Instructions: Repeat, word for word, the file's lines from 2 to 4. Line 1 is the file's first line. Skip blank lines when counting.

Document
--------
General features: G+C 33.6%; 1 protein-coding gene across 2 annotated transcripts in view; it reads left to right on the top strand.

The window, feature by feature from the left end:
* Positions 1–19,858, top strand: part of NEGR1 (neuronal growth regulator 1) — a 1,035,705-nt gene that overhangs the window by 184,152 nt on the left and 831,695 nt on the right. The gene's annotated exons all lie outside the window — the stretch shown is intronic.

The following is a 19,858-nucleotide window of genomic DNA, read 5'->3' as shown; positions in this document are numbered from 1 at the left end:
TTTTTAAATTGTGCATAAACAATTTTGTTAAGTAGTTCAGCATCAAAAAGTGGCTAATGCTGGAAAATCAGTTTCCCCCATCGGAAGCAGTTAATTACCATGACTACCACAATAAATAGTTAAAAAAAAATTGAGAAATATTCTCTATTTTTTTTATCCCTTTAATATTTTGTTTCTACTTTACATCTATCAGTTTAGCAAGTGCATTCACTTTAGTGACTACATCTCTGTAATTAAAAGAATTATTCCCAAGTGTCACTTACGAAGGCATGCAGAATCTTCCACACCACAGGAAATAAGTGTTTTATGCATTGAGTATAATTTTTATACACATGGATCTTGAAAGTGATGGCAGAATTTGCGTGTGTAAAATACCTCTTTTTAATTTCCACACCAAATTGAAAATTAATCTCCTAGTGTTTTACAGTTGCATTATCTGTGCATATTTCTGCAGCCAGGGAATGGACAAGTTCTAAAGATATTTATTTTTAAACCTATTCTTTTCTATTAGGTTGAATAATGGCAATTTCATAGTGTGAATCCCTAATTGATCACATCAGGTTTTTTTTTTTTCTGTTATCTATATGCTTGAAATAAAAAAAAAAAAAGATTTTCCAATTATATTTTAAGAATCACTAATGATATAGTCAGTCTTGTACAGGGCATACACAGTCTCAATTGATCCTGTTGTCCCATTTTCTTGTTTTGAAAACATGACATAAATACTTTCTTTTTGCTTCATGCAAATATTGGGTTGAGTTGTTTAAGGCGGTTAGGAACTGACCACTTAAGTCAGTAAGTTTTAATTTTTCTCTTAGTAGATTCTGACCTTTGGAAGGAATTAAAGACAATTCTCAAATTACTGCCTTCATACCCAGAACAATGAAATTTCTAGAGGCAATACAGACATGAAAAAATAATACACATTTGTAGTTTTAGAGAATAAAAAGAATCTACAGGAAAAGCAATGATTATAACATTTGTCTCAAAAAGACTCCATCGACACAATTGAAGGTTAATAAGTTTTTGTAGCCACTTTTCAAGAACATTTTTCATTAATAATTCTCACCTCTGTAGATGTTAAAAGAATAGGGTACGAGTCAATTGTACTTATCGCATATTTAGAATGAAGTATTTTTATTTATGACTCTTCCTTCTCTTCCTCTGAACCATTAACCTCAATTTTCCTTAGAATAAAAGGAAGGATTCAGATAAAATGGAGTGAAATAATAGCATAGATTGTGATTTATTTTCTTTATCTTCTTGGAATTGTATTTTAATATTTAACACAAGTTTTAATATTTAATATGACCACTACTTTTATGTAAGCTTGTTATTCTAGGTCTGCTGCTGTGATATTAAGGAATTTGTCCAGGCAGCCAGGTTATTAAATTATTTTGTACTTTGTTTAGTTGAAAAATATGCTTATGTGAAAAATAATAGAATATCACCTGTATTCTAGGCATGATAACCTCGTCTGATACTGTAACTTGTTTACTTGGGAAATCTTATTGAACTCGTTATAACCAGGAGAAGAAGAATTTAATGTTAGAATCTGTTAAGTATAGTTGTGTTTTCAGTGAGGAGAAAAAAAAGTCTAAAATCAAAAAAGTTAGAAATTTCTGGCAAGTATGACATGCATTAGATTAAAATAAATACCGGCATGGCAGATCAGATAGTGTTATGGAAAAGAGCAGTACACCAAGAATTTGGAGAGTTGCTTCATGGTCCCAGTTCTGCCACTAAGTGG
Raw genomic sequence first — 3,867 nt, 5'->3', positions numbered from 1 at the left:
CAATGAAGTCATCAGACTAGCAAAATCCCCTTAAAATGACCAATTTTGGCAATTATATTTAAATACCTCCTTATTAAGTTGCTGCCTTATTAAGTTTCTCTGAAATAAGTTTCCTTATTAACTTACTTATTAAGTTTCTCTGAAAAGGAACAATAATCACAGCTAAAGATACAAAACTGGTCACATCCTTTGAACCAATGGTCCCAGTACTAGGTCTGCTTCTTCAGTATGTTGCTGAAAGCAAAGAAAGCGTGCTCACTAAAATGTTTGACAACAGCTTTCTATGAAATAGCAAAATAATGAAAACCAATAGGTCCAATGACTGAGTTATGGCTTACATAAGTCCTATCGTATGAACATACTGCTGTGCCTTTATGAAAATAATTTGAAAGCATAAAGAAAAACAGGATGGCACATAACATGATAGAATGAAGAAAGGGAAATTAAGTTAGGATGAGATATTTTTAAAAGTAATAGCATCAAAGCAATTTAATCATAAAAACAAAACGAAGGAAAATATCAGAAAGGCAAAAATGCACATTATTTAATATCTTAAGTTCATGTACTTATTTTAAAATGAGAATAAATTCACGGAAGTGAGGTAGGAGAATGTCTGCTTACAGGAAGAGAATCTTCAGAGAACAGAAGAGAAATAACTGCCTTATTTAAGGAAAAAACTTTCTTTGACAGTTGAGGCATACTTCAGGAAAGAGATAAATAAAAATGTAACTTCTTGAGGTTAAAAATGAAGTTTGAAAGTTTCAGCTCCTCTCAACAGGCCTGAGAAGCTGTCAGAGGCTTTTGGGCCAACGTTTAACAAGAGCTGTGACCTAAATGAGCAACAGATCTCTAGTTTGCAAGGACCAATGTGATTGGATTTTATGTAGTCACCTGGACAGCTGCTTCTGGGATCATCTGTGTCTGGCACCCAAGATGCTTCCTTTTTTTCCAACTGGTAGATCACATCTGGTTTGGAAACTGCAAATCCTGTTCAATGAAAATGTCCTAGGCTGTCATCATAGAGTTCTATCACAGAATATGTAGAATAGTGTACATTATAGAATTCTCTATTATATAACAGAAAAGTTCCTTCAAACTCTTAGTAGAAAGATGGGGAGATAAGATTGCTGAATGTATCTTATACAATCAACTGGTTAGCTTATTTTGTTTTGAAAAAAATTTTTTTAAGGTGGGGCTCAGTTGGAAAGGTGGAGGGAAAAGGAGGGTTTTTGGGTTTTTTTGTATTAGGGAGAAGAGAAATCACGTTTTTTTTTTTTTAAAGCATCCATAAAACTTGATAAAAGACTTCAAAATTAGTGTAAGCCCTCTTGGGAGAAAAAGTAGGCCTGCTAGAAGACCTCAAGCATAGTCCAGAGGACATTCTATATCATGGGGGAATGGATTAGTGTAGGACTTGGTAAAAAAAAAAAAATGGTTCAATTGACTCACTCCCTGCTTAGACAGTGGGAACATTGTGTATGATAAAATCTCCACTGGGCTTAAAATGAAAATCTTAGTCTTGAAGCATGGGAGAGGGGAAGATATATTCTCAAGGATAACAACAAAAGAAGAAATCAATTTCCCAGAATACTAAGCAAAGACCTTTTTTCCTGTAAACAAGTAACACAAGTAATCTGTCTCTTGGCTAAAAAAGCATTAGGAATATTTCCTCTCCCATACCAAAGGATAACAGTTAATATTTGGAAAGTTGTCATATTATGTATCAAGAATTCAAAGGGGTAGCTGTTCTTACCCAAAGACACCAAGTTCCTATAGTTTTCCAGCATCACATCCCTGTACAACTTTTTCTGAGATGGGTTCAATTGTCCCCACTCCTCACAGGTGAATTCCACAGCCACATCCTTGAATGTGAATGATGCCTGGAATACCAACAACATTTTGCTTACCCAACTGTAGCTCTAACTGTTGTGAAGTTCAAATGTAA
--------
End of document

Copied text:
The window, feature by feature from the left end:
* Positions 1–19,858, top strand: part of NEGR1 (neuronal growth regulator 1) — a 1,035,705-nt gene that overhangs the window by 184,152 nt on the left and 831,695 nt on the right. The gene's annotated exons all lie outside the window — the stretch shown is intronic.

The following is a 19,858-nucleotide window of genomic DNA, read 5'->3' as shown; positions in this document are numbered from 1 at the left end: